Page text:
• Immediately massage and stretch the cramped muscle, removing yourself from the water if possible. It’s possible to return to the swim workout if you can relieve the cramp, so don’t rush it.
    • For toe cramps, massage the surrounding muscles and move toe backward and forward to help release the cramp.
    • Bonus: Back off intensity on swim turns, starts, and kicking sets.
    • Extra Bonus: Heat can helps muscles relax. Submerse your cramp in a hot tub and apply massages and stretching.
  • What Does NOT Work: 
  • Guzzling sports drink, taking handfuls of salt tabs, and eating bananas hand over fist will not help you complete your swim practice – unless you’ve got hours to kill.

Know any other techniques to prevent swim cramps? Drop me a line.

Until then, stay loose – I’ll see you at the pool.

Looking for more swimming advice? Read about 15M Resurfacing Markers and Backstroke Flags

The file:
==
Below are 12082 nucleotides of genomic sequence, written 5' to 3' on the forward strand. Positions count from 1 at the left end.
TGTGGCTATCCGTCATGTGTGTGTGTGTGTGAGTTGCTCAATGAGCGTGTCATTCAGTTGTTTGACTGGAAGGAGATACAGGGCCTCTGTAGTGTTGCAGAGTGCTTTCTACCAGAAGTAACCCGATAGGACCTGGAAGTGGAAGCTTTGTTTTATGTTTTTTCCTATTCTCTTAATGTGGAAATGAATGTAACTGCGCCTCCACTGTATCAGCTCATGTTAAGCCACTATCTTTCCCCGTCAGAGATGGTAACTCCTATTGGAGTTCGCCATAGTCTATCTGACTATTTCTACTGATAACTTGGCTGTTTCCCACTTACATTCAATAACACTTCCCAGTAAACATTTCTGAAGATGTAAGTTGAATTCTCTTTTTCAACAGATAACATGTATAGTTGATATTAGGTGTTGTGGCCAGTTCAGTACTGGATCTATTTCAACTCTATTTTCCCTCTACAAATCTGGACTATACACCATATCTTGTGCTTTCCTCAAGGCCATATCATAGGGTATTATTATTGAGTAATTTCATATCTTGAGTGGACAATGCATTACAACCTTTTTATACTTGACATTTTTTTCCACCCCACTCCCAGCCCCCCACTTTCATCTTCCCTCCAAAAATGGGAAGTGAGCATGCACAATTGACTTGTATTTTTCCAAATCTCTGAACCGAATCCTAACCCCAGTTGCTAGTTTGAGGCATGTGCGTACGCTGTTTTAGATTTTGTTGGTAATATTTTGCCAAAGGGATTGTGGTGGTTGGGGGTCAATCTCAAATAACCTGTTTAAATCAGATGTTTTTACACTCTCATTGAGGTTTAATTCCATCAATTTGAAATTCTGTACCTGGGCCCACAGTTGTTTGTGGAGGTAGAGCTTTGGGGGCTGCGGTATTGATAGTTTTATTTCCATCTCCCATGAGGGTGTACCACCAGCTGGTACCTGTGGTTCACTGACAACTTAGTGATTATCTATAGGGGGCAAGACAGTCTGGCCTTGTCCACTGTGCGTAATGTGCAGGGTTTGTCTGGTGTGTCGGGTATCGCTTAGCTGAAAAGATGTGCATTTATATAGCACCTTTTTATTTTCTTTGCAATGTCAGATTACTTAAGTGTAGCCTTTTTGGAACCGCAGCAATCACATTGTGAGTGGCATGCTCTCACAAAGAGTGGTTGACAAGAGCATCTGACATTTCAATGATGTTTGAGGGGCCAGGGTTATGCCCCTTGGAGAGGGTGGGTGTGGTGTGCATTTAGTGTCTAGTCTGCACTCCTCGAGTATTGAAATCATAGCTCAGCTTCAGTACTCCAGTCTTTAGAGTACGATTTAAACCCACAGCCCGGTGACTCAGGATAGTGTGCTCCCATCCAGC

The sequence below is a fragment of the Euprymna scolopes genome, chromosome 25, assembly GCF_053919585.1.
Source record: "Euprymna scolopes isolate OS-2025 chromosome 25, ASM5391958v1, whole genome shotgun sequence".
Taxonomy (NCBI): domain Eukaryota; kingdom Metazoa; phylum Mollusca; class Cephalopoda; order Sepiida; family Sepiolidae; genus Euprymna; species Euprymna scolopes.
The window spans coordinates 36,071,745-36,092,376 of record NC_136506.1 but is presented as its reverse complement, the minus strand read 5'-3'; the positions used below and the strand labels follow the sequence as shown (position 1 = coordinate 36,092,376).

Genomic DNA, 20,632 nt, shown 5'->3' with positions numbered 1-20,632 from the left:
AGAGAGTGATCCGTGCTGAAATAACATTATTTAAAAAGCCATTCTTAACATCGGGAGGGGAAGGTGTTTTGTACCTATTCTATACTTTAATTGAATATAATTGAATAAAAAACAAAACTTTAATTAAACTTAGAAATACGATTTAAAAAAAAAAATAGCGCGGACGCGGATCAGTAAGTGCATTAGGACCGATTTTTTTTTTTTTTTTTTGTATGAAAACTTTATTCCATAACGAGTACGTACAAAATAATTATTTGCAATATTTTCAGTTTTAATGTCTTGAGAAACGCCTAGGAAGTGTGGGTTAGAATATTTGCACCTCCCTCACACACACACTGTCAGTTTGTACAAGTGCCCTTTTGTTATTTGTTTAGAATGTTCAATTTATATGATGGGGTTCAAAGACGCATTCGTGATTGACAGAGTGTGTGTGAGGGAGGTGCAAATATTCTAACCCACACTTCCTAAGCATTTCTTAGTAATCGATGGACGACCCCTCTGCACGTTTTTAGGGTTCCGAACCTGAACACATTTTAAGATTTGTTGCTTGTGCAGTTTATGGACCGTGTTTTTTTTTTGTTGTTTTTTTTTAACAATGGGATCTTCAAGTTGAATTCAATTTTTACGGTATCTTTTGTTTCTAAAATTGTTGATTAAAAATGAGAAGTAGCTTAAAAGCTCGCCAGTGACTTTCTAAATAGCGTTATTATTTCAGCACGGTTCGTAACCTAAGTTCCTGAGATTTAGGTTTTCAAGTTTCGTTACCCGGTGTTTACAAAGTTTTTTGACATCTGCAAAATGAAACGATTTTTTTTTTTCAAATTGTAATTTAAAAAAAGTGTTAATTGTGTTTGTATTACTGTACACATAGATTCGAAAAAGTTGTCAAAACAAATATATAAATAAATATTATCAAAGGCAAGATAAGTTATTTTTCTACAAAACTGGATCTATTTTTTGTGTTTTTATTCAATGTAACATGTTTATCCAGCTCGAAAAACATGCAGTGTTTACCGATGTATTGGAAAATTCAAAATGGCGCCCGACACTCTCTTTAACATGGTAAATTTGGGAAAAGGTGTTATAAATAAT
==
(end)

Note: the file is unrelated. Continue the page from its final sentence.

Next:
About Kiefer Swim Products

Performance Gear For Swimmers. Today Kiefer is a multifaceted company but still purely focused on serving the aquatic industry. We have expertise in engineering world class products like our custom starting blocks and racing lanes for all levels of aquatic facilities. We serve the lifeguard and aquatic safety and rescue industry with a full line of products that absolutely perform when you most need them to, and we serve the competitive swim business with the products needed to swim at the highest level.

10 Comments
  • Andrea says:

    What is the best water to buy with the electrolytes and stuff? I get horrid toe cramps and night cramps. I have been drinking G2 but trying to give up artificial sugars, because the cause dementia
    Thanks!

    • Emily Milak says: